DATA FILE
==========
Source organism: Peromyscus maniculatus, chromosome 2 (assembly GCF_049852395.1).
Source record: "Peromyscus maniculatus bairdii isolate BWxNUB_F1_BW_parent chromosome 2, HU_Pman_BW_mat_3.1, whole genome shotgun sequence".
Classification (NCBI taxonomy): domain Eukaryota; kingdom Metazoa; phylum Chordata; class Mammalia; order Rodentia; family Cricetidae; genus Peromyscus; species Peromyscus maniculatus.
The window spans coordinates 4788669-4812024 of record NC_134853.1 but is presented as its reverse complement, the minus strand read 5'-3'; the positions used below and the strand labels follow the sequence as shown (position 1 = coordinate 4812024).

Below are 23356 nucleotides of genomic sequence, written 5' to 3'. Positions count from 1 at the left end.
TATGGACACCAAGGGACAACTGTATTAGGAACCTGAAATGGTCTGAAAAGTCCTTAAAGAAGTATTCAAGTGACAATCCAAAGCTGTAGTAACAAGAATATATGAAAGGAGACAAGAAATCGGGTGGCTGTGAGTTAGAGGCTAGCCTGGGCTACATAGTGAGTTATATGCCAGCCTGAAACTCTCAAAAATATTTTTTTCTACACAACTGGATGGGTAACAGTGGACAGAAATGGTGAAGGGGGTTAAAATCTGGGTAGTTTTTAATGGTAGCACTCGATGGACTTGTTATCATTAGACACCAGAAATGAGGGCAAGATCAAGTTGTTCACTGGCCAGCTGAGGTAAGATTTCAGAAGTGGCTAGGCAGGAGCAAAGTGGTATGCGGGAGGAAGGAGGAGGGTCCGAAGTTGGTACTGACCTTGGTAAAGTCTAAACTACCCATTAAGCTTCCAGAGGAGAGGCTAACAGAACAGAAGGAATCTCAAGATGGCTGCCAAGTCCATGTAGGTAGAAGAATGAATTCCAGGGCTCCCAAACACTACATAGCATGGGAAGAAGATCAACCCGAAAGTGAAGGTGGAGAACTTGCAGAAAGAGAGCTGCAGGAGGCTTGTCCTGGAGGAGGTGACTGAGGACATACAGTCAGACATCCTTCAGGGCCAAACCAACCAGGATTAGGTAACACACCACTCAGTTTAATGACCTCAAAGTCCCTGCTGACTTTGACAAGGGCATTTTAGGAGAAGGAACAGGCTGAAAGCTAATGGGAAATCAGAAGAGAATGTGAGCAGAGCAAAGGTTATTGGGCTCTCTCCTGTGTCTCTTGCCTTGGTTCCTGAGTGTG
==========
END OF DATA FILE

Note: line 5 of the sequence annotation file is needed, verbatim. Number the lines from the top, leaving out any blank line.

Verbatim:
Below are 23356 nucleotides of genomic sequence, written 5' to 3'. Positions count from 1 at the left end.